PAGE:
# Counting the number of linearly independent Killing vectors for some $N$-dimensional geometry of space

In symmetric spaces(for spacetimes of Einsteinian General Relativity) we would like to find the vector space of Killing vectors($$\xi^{(n)}_\mu(x)$$) for the given metric tensor($$g_{\mu\nu})$$ at some fixed point $$X$$.

Now, for infinitesimal coordinate transformations(of the form $$x'^\mu=x^\mu +\epsilon\xi^\mu(x)$$) which is really a very special case, we determine the corresponding isometries in terms of the associated Killing vector fields. This special case yields an interesting result about the form of the Killing vector field, especially its possible degrees of freedom in terms of initial values of the field and its first order covariant derivative.

For an infinitesimal patch about a fixed point $$X$$, the approximate functional form of the $$n$$-th Killing vector field looks like: $$\xi^{(n)}_\rho(x)= A^\lambda_\rho(x;X)\xi^{(n)}_\lambda(X)+B^{\lambda\nu}_\rho(x;X)\xi^{(n)}_{\lambda;\nu}(X)$$ Here $$A^\lambda_\rho$$ and $$B^{\lambda\nu}_\rho$$ are functions that depend on $$g_{\mu\nu}$$ and X and are essentially constants for the set of all Killing vector fields about a point $$X$$.
So, now the argument goes as follows. : $$\rm No.\,of\, independent\, killing \,vectors=No.\,of\,independent \,parameters\,uniquely\, identifying \,a\,Killing\,vector\,field\\ =N+\dbinom{N}{2}=\dbinom{N+1}{2}$$ Here, $$N$$=No. of independent initial values $$\xi^{(n)}(X)$$ and $$\dbinom{N}{2}$$=No. of independent initial values of covariant derivatives $$\xi^{(n)}_{\lambda;\nu}(X)$$(because of antisymmetry condition $$\xi_{\sigma;\rho}=-\xi_{\rho;\sigma}$$)

So, the question is: Is this approximate calculation(involving Taylor series expansion of Killing vector field components about some fixed point $$X$$) correct?

It's disturbing to see that approximate methods are being used to yield very concrete answers like maximal number of independent Killing vectors in a vector space.

These arguments and line of reasoning are mostly drawn from Weinberg's book on Gravitation and Cosmology.

• It's quite possible to use approximate methods in a completely rigorous proof. I think to make this rigorous you need something like the fact (given in Wikipedia) that "A Killing field is determined uniquely by a vector at some point and its gradient (i.e. all covariant derivatives of the field at the point)." I have no idea if Weinberg used something similar in his argument, so I can't say whether it is completely rigorous. – Peter Shor Jul 13 '16 at 19:02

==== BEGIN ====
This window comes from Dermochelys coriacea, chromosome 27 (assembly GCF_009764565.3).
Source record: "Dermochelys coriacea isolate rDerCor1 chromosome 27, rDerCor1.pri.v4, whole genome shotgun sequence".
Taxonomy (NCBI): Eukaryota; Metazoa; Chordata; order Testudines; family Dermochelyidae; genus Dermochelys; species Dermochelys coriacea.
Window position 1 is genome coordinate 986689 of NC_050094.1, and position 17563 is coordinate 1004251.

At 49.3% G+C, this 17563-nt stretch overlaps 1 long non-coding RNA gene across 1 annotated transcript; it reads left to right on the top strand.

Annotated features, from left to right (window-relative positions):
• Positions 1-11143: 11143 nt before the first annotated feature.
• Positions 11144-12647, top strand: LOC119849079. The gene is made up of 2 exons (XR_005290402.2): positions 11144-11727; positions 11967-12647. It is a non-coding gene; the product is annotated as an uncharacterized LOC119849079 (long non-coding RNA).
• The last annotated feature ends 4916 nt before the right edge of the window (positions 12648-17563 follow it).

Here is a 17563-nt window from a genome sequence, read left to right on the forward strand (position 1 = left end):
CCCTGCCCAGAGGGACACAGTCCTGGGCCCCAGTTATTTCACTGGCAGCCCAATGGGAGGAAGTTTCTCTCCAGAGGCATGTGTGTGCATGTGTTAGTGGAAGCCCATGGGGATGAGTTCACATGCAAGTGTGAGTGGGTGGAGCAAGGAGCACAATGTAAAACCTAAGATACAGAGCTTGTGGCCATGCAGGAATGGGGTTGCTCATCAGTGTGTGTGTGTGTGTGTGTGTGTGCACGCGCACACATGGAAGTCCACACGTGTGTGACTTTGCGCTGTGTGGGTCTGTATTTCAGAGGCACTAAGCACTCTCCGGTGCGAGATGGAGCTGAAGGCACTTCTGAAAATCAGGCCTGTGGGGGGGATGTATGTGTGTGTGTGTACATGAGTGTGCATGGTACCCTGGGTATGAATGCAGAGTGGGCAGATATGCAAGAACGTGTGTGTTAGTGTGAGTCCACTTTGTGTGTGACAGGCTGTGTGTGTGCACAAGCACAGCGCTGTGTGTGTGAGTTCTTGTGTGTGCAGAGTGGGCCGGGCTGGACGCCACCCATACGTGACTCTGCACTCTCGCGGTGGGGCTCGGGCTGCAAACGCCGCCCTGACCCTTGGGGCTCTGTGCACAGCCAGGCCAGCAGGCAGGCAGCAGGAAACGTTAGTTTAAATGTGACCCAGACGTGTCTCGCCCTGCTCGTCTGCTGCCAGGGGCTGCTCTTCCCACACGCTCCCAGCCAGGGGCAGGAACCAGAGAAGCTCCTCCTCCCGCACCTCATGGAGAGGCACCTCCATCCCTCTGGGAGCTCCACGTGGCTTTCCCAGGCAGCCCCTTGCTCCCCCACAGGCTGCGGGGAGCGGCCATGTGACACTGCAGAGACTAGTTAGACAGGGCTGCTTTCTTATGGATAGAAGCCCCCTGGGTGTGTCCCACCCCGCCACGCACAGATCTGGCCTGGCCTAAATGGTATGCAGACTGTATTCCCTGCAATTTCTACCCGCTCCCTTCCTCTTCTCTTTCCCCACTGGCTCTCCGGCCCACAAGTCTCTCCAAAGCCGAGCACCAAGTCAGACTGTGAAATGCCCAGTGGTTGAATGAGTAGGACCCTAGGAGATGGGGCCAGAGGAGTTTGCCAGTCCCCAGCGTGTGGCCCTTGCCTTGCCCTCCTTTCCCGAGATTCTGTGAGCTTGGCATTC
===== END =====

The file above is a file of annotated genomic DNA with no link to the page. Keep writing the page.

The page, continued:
• Yes, you are right in that the initial conditions are just the values of the Killing vector field components and its covariant derivatives at X. He does establish this quite early. Only, working with infinitesimal seems to be the trick that does the job but spoils the fun(the conditions become loose as first order correction terms are the only ones retained in the expansion). – Subho Jul 13 '16 at 19:18
• It's a general principle that the structure of a Lie group is mostly contained in its Lie algebra, which is the first order transformations. ("Infinitesimal rotations" and such in physics speak.) The reason for this is that the flow of the vector fields preserve the group structure. Thus if the first order approximation is good enough in a radius $r$, you can do a new first order expansion around $r-\epsilon$ and get almost twice as far. In the physical example of Killing vectors we can be more concrete. The Killing vector generates a symmetry, so the spacetime looks the same at the point the – Robin Ekman Jul 13 '16 at 19:25
• first order flow takes you to. Thus the first order approximation is good there, too! – Robin Ekman Jul 13 '16 at 19:28
• If what we were talking about were an arbitrary function, your doubts would be justified. But it's not; we're talking about a manifold with a group (that generates the Killing field) acting on it. That adds much more structure, and lets the value at one point determine the value everywhere. Offhand, I don't know any easy references for this. Maybe somebody else does. – Peter Shor Jul 14 '16 at 11:36

It is not any approximate answer . If you know the value of all derivatives at some point , you can write the function in terms of them . This is not any approximation.

• $f(x)=e^{-1/x}$... – MannyC May 7 at 4:10
• You assume analyticity with this statement, which is untenable in reality. – Bence Racskó May 7 at 9:36